An insulin pump with the ability to forecast blood glucose levels and make adjustments accordingly is being trialled in America.
Manufacturer Tandem Diabetes has been working on a new version of its leading insulin pump in a bid to banish hypos.
The project involves using Tandem’s t:slim X2 insulin pump alongside its predictive low glucose suspend (PLGS) algorithm together with the Dexcom G5 continuous glucose monitor (CGM).
The move to combine different algorithms along with insulin pumps and CGMs is an emerging concept. The new system works by stopping the release of insulin when blood glucose levels are expected to drop and delivering more insulin when levels are predicted to increase.
In the trial called PROLOG (PLGS for Reduction of Low Glucose), 90 people with type 1 diabetes will take part in using the pump. Two separate three-week periods will be studied to see whether the pump with the PLGS algorithm can prevent glucose levels going below 3.9 mmol/l.
Professor Bruce Buckingham, from the Lucille Salter Packard Children’s Hospital and Stanford University, is the lead researcher on the study. He said: “This new PLGS algorithm will allow for the automatic suspension of insulin delivery when glucose is predicted to be low. This is beneficial throughout the day but can be lifesaving at night when a person is otherwise unable to react.”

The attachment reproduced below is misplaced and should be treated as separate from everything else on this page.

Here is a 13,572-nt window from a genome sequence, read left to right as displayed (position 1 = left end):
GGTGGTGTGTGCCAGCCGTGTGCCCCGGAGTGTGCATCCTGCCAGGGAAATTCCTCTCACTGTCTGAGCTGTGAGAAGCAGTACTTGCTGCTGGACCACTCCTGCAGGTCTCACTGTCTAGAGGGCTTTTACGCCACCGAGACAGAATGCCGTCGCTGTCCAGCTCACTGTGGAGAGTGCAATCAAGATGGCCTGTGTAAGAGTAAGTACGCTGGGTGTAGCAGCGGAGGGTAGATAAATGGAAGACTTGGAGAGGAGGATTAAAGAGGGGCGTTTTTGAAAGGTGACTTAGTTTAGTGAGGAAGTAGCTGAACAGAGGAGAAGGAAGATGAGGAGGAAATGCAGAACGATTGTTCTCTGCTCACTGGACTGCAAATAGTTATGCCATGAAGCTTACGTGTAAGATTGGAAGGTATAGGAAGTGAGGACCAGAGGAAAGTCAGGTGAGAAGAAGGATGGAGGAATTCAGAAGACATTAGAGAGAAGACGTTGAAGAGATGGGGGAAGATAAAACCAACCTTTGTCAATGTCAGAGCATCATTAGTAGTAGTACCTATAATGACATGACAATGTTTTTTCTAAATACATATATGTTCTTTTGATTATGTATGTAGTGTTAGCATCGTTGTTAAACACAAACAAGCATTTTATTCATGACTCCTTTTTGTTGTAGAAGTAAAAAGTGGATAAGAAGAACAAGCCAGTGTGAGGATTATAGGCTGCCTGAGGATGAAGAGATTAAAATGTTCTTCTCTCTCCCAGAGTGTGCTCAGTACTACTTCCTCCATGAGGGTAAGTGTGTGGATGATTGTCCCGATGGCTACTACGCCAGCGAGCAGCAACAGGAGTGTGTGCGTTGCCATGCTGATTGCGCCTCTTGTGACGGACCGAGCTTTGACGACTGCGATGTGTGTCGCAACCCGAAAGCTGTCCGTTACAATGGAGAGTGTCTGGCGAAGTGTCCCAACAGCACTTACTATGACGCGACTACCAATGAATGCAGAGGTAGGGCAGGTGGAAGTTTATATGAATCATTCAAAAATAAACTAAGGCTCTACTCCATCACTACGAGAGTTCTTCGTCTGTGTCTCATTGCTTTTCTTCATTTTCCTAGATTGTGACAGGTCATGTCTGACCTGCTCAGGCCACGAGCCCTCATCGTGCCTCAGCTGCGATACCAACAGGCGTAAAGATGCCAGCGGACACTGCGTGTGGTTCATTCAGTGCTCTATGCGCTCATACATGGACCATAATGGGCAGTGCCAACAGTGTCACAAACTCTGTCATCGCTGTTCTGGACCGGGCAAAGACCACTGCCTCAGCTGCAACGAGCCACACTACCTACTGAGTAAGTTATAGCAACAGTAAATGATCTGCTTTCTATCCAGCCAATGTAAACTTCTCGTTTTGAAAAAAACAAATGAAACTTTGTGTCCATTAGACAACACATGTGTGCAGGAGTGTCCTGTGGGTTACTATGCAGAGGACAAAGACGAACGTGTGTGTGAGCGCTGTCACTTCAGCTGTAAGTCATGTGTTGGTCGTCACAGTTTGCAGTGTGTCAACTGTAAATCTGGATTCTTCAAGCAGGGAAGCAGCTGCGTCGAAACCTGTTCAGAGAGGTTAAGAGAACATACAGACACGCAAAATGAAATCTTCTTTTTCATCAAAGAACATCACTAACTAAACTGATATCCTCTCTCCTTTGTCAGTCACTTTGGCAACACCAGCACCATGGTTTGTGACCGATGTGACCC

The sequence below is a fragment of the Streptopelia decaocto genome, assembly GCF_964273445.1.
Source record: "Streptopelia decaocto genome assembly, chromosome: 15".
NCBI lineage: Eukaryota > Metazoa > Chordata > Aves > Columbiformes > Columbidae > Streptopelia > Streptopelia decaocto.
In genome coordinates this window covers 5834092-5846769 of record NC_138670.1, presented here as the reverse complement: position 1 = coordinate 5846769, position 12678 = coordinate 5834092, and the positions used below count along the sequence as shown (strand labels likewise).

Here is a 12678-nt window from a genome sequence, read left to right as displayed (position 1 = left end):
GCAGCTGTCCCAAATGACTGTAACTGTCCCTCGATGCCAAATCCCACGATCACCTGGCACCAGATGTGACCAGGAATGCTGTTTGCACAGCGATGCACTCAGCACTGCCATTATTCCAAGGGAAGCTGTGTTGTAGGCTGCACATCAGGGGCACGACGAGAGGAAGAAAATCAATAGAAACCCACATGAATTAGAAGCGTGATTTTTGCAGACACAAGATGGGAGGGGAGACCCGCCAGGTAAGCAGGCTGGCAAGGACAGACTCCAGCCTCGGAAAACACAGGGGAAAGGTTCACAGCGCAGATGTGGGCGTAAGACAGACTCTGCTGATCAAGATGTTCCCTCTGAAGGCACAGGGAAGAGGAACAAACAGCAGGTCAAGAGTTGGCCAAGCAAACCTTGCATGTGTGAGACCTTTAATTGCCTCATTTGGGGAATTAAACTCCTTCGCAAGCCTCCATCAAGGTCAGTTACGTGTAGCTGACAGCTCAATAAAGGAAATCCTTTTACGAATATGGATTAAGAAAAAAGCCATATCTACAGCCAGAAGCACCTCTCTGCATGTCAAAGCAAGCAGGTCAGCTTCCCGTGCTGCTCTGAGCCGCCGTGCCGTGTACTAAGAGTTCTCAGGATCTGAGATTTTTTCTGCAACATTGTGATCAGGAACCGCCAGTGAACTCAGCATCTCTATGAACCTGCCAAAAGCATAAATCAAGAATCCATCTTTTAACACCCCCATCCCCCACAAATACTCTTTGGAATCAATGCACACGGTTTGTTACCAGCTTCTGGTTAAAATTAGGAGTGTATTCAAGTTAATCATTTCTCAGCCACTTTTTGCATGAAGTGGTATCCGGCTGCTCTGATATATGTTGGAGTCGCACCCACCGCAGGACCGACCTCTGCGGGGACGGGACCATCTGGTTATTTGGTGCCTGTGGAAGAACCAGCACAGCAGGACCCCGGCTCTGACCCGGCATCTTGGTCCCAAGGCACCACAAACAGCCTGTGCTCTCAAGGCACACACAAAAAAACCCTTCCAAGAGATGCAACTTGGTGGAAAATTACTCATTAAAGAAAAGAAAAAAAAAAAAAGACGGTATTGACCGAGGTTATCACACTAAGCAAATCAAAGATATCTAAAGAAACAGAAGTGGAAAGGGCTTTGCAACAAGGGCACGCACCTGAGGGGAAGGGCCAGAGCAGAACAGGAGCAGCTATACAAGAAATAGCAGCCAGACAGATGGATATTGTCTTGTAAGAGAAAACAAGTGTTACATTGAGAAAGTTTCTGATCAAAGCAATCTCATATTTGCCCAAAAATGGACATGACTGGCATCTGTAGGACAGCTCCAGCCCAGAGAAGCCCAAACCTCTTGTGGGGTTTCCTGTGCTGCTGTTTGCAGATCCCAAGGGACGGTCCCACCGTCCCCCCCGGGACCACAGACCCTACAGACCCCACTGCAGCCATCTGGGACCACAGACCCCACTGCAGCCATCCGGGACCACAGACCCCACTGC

This new research comes following the publication of data about the PLGS algorithm, where it successfully suspended the delivery of insulin at night in a hospital setting. The algorithm was successful in suspending insulin delivery when blood glucose levels dropped and restarted insulin delivery when blood sugars were expected to rise. No episodes of hypoglycemia or rebound hyperglycemia was reported amongst the ten participants that took part.
The company is planning to submit the new technology for US approval in the first few months of 2018 with a view to launching it in America the following summer.